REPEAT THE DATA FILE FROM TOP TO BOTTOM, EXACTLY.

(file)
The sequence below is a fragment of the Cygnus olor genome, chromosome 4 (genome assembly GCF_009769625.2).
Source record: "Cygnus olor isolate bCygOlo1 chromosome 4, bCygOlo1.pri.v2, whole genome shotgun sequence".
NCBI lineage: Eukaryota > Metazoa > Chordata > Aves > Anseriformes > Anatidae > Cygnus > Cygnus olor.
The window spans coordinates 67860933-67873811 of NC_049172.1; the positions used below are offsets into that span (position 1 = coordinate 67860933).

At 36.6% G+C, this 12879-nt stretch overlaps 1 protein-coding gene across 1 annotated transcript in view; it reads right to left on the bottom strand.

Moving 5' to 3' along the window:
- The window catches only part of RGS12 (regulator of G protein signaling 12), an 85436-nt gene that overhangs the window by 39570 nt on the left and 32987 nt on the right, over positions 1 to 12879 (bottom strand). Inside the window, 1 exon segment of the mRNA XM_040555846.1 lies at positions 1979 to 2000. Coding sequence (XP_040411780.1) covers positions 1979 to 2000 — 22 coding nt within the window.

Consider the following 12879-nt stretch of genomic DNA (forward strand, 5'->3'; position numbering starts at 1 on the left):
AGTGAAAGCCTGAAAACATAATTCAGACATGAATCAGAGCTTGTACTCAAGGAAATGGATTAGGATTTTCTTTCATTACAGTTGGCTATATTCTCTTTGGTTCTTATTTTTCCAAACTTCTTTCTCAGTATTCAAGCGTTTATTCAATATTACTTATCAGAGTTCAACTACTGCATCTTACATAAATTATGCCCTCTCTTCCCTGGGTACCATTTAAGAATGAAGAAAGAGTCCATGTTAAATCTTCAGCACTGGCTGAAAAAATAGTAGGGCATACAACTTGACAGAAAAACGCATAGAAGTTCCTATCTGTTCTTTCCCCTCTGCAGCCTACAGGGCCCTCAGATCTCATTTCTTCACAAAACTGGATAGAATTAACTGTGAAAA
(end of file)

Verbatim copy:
The sequence below is a fragment of the Cygnus olor genome, chromosome 4 (genome assembly GCF_009769625.2).
Source record: "Cygnus olor isolate bCygOlo1 chromosome 4, bCygOlo1.pri.v2, whole genome shotgun sequence".
NCBI lineage: Eukaryota > Metazoa > Chordata > Aves > Anseriformes > Anatidae > Cygnus > Cygnus olor.
The window spans coordinates 67860933-67873811 of NC_049172.1; the positions used below are offsets into that span (position 1 = coordinate 67860933).

At 36.6% G+C, this 12879-nt stretch overlaps 1 protein-coding gene across 1 annotated transcript in view; it reads right to left on the bottom strand.

Moving 5' to 3' along the window:
- The window catches only part of RGS12 (regulator of G protein signaling 12), an 85436-nt gene that overhangs the window by 39570 nt on the left and 32987 nt on the right, over positions 1 to 12879 (bottom strand). Inside the window, 1 exon segment of the mRNA XM_040555846.1 lies at positions 1979 to 2000. Coding sequence (XP_040411780.1) covers positions 1979 to 2000 — 22 coding nt within the window.

Consider the following 12879-nt stretch of genomic DNA (forward strand, 5'->3'; position numbering starts at 1 on the left):
AGTGAAAGCCTGAAAACATAATTCAGACATGAATCAGAGCTTGTACTCAAGGAAATGGATTAGGATTTTCTTTCATTACAGTTGGCTATATTCTCTTTGGTTCTTATTTTTCCAAACTTCTTTCTCAGTATTCAAGCGTTTATTCAATATTACTTATCAGAGTTCAACTACTGCATCTTACATAAATTATGCCCTCTCTTCCCTGGGTACCATTTAAGAATGAAGAAAGAGTCCATGTTAAATCTTCAGCACTGGCTGAAAAAATAGTAGGGCATACAACTTGACAGAAAAACGCATAGAAGTTCCTATCTGTTCTTTCCCCTCTGCAGCCTACAGGGCCCTCAGATCTCATTTCTTCACAAAACTGGATAGAATTAACTGTGAAAA